Inside Literature's Newest Trend, The Hot Girl Book

Reading is officially back in style — literally. In 2019, the New York Post pointed out an emerging new trend, exhibited by the glamorous Hadid sisters. The models were routinely being photographed stepping out with novels as opposed to traditional clutches or bags. Bella and Gigi Hadid favored everything from Stephen King's horror works to classics like Albert Camus' "The Stranger." The books even made their way onto one sister's Instagram, with the scary book appropriately being paired with Grinch gloves. 

The re-popularization of reading was also aided by TikTok, which is home to the prominent BookTok community. The genre has garnered over 23 billion views on the platform, and though the reading of all kinds is welcomed, one particular type of recommendation has risen to the top: hot girl books.

That's right: There's a new accessory that's essential for achieving the "hot girl" aesthetic, so get out your credit card — or, rather, your library card. Adapted by everyone from models to college students, these books are hot off the presses and impressing the hotties. 

Hot girl books emerged from sad girl books

Despite the Hadids' early take on the trend, hot girl books are not simply novels being toted around by gorgeous women. Instead, the genre is defined by stories that center women making sense of everyday life. According to the bloggers at Books Are Magic, the "hot girl book" genre is linked closely with "sad girl books." While the "sad" term applies to the disposition of the protagonists, the "hot" descriptor is reserved for the readers picking up the novels. Hot girls read sad girl books.

The rebrand from sad to hot is an empowering step up — and is worlds above the long-time, dismissive genre of "women's fiction." What's more, Book Riot examined the long-standing tradition of labeling stories of adult relationships, self-discovery, and emotional journeys as simply "women's fiction." This title is not especially inclusive to readers of all genres and also has a tendency to portray the books as uncomplicated or less-than. Although "hot girl books" still assigns a theoretical gender to a reader, it also includes an empowering compliment.

Of course, while "hot girl books" celebrate women's stories and experiences, they have a ways to go in terms of inclusivity. BuzzFeed notes that "whiteness is central to the identity of the Sad Girl character," whose appearance also often includes a "rail-thin" physique. So, while this genre is certainly trendy and great for those looking to get back into literature, it probably should make up all of your reading diets.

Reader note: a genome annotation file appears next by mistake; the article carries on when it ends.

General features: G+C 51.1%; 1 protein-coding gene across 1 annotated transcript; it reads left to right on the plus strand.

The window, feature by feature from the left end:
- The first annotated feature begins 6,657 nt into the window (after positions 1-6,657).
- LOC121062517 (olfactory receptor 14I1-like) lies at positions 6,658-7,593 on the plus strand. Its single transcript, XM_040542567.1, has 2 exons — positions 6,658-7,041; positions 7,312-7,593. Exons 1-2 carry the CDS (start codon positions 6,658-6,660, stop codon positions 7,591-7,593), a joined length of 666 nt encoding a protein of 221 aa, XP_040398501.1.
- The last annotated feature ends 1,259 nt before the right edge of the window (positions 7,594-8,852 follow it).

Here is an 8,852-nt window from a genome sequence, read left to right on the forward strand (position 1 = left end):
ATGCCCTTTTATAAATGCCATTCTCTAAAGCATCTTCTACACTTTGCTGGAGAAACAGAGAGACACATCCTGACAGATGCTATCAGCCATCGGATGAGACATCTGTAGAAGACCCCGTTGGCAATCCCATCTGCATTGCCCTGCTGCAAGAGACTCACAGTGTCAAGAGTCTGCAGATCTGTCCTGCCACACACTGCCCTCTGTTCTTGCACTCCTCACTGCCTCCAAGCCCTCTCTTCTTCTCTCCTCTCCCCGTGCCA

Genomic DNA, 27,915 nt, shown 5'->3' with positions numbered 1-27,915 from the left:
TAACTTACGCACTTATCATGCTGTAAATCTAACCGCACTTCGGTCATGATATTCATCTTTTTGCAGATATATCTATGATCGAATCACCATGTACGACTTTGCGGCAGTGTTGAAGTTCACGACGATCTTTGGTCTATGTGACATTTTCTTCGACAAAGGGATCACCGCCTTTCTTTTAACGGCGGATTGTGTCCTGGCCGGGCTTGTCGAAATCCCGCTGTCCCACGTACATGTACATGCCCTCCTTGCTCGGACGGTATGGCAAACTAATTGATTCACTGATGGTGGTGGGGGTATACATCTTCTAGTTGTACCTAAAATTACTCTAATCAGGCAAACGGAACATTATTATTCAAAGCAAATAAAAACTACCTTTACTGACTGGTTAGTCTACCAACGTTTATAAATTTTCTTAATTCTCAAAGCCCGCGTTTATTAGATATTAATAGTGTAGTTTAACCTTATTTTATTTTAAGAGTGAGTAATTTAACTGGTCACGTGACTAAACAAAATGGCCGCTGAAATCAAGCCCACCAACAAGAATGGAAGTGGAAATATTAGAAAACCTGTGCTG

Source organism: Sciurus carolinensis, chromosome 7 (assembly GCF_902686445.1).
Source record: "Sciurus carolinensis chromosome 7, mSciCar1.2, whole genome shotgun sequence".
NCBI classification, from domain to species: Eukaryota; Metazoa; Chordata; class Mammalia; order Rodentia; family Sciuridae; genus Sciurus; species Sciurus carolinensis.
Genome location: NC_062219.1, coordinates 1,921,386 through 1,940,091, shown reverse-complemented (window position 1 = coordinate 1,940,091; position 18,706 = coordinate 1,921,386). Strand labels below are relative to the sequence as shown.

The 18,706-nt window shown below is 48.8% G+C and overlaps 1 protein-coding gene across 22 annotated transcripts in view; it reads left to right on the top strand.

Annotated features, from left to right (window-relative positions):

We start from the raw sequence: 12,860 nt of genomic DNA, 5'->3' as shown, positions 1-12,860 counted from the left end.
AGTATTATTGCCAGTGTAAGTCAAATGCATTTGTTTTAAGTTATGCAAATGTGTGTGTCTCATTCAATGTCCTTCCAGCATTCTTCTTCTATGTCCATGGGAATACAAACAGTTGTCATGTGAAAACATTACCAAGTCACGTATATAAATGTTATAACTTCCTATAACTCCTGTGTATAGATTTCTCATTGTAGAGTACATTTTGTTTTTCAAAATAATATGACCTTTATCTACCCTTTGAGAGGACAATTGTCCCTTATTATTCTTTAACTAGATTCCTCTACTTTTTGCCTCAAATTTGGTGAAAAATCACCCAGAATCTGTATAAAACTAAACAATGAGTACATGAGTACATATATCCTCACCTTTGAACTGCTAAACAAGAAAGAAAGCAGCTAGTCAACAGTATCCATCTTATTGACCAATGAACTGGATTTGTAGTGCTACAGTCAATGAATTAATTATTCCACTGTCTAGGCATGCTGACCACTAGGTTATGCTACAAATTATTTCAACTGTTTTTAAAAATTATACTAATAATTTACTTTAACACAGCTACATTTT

Ottessa Moshfegh and Sally Rooney own the genre

There's no official list of hot girl books (and they certainly don't have their own Dewey Decimal number). Still, certain books and authors have become staples of the "genre." On the book cataloging site Goodreads, users voted stories like "My Year of Rest and Relaxation" and "Normal People" to the top of a "Hot Girl Books" list.

The latter, penned by Sally Rooney, earned itself a popular Hulu adaptation and was characterized by The Cut as "a book that's meant to be seen." Indeed, the quiet story about two lifelong friends and lovers has made quite a loud splash across social media. The simplicity of the book is rivaled perhaps only by Ottessa Moshfegh's "My Year of Rest and Relaxation," which tells the story of a woman who endeavors to self-medicate and take a yearlong nap.

Whether or not you gravitate toward "hot girl" stories, the power — and positive influence — of the trend can't be denied. In fact, Forbes reported that 2021 reading rates jumped up following the popularity of BookTok. Audiobook usage is also on the rise, so if you're more of a "hot girl listener" than a reader, it's not too late to hop on this trend.